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Honest question. Maybe I'm a wimp? I have both arms in good shape but I don't have the strength to keep easing and pulling the mainsheet upwind in more than 15kt for any length of time, plus the ergonomics problem already mentioned. Can you guys do it?

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1 hour ago, sail(plane) said:

Honest question. Maybe I'm a wimp? I have both arms in good shape but I don't have the strength to keep easing and pulling the mainsheet upwind in more than 15kt for any length of time, plus the ergonomics problem already mentioned. Can you guys do it?

6:1 mainsheet could help. I think the factory mainsheet is 5:1. It's definitely a load above 15kts. I angle the sheet around my windward knee to add a little friction. It's not like we don't need the exercise:wacko:

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2 hours ago, sail(plane) said:

Honest question. Maybe I'm a wimp? I have both arms in good shape but I don't have the strength to keep easing and pulling the mainsheet upwind in more than 15kt for any length of time, plus the ergonomics problem already mentioned. Can you guys do it?

No.

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I suppose if everybody did the same thing, every race would be a tie...

I reduced my mainsheet rig to a 4 to 1. Hard as hell to pull but I can still do it and it responds very quickly, which is important in the type winds I sail in. I never cleat the main upwind.

Downwind, the comment above "although Randy Smyth suggests cleating it and sailing to the shifts." is how I do it although I do hold the screecher sheet so I can feel the pressure and steer accordingly. So once I get the screecher set, I steer to it. Steering is quicker downwind than sheeting and you can keep speed and power on. Martin's post above also contains much wisdom. Besides just the idea that easing the main downwind can lead to a pitchpole (it can) why charge the screecher with having to drag the mainsail through the air? That's a lot of drag beyond a certain point. Sheet the main in tight and let the screecher run unfettered.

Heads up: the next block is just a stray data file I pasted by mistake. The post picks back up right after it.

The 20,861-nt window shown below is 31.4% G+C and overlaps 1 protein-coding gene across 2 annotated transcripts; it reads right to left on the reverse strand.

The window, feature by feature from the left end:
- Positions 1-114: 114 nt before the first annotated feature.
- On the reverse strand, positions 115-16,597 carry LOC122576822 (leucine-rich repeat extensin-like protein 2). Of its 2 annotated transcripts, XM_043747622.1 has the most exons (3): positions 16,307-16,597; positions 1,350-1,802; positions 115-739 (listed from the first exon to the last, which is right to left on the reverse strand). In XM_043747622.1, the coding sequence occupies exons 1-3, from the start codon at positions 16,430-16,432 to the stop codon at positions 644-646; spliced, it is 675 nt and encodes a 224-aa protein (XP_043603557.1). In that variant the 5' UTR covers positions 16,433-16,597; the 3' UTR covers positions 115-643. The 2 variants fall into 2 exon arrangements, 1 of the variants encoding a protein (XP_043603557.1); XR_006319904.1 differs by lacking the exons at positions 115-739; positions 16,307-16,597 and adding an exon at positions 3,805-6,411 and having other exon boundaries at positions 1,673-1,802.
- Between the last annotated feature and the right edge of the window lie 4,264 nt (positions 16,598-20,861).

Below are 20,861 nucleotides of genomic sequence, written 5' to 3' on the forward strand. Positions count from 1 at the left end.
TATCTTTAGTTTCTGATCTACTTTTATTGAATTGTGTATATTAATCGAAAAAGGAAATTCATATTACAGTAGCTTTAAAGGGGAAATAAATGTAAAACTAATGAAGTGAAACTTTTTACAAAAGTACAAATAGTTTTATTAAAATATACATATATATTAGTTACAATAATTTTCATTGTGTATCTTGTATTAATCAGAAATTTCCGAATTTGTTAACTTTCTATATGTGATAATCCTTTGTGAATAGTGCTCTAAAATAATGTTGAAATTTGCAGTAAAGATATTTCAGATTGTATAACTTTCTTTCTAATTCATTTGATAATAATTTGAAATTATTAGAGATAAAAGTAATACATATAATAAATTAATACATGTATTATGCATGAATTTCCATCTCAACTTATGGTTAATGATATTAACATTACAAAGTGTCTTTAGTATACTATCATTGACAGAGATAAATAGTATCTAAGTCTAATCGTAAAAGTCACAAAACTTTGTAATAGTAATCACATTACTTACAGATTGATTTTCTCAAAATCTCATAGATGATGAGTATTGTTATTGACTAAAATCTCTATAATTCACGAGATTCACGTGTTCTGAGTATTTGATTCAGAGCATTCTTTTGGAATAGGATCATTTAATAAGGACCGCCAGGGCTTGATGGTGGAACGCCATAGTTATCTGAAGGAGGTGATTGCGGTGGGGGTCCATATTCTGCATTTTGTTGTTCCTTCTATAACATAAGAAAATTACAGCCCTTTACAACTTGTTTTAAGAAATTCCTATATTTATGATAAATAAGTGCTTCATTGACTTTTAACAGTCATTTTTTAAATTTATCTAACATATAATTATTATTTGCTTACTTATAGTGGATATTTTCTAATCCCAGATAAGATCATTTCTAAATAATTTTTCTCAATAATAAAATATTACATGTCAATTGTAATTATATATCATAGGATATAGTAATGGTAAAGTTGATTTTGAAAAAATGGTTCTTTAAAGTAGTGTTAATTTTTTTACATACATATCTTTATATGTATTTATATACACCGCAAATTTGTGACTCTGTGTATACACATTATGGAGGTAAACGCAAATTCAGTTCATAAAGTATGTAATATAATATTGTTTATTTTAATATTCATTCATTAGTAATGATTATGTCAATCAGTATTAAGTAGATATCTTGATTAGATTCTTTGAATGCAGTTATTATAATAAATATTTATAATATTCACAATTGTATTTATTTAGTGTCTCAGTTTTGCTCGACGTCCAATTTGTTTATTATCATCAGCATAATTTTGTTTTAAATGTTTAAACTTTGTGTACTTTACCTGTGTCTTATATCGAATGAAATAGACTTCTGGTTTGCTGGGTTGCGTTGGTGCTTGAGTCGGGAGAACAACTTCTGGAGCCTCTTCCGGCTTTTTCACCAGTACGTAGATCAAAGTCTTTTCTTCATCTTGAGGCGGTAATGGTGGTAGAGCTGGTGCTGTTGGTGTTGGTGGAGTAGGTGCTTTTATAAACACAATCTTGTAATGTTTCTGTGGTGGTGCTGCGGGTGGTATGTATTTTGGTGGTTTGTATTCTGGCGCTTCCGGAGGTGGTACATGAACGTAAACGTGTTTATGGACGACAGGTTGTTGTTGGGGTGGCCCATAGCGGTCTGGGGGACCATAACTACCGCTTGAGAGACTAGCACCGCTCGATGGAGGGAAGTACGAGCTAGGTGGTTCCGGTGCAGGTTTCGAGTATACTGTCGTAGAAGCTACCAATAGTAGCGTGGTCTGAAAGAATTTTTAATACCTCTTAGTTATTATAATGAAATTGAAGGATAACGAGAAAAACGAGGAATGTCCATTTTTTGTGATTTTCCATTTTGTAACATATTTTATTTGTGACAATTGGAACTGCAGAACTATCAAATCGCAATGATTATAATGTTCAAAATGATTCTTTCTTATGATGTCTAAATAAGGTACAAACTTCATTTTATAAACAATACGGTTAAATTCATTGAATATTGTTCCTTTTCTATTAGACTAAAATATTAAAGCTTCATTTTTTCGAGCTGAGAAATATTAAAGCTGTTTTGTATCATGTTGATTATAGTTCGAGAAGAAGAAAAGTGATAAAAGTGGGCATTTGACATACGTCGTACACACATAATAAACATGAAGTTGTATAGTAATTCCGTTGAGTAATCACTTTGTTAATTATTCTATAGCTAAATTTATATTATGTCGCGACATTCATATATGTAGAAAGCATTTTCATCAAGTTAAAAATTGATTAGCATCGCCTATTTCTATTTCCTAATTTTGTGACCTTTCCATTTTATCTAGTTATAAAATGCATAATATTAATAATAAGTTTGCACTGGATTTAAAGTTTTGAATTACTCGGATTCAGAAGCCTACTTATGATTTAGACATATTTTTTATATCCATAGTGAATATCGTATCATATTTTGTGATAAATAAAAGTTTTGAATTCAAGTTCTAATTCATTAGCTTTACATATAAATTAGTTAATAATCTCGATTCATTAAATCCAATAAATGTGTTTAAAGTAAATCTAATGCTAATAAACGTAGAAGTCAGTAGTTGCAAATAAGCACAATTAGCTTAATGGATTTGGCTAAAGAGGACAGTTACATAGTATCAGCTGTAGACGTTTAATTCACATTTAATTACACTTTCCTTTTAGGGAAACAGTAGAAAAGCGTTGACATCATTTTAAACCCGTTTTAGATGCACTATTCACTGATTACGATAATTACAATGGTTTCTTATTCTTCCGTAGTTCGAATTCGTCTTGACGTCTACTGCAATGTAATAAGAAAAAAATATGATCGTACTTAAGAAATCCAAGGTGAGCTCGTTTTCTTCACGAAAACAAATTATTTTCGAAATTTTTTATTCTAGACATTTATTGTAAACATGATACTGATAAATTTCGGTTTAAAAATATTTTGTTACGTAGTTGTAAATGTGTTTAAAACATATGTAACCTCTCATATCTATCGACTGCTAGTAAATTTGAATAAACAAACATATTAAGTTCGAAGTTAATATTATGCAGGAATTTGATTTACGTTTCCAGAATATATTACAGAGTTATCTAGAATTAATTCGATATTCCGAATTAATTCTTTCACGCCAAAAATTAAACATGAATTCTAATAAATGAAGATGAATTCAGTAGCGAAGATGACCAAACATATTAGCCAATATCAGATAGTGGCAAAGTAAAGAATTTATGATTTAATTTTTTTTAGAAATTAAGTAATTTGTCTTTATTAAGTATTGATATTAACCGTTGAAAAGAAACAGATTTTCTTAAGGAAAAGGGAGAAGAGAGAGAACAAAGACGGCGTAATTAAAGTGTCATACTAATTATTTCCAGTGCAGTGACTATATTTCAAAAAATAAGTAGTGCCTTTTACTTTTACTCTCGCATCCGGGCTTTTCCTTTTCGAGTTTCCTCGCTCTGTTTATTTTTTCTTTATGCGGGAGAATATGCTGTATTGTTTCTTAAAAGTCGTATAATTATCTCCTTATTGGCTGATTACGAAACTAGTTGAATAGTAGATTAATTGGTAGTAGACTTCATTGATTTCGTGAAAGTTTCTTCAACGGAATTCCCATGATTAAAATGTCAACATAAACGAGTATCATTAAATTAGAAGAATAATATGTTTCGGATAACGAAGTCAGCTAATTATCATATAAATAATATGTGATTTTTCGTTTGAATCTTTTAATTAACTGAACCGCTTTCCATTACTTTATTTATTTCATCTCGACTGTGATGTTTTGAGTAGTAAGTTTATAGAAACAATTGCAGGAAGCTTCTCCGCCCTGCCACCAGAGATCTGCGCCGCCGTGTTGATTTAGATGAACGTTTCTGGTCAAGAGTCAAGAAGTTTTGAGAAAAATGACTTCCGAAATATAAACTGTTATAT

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9 hours ago, Tom Kirkman said:

I suppose if everybody did the same thing, every race would be a tie...

I reduced my mainsheet rig to a 4 to 1. Hard as hell to pull but I can still do it and it responds very quickly, which is important in the type winds I sail in. I never cleat the main upwind.

Downwind, the comment above "although Randy Smyth suggests cleating it and sailing to the shifts." is how I do it although I do hold the screecher sheet so I can feel the pressure and steer accordingly. So once I get the screecher set, I steer to it. Steering is quicker downwind than sheeting and you can keep speed and power on. Martin's post above also contains much wisdom. Besides just the idea that easing the main downwind can lead to a pitchpole (it can) why charge the screecher with having to drag the mainsail through the air? That's a lot of drag beyond a certain point. Sheet the main in tight and let the screecher run unfettered.

LOL it seems we exactly the opposite.

In waves, you have to ease and pull the gennaker all the time. Sheet in tight to look for apparent and/or avoid a wave back, then ease for soaking maximum vmg and/or surfing a convenient wave deep downwind.

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14 hours ago, sail(plane) said:

Honest question. Maybe I'm a wimp? I have both arms in good shape but I don't have the strength to keep easing and pulling the mainsheet upwind in more than 15kt for any length of time, plus the ergonomics problem already mentioned. Can you guys do it?

Get atlas showa gloves and... Do just two pullups a day. Add a 3rd or 4th pull up if/when you feel like it.

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On 11/22/2021 at 6:09 AM, sail(plane) said:

Coming from monohulls I find myself trying to point too high and conversely driving too deep down wind. 
How do you know what angles to sail? Especially down wind, where is the right balance between heating up for speed and VMG? 

This is a tough one if you're sailing without instruments. After-the-fact analysis can help you see if you have been heading too high or too low to maximize downwind VMG but that's after the fact.

If you want real time feedback about whether heading up or down a bit gets you to the mark faster there's an app for Garmin watches that does that along with providing navigation, start timing, lift / header information etc.

I used handhelds for a long time, then tried a number of watch apps and couldn't find anything that really helped me, so being a software developer, I wrote one that I use all the time now.

It's called Sail2WIN. You can check it out here, or at the Garmin App Store.

6X Pro SD 1 VMG.JPG

6X Pro SD 1 VMC.JPG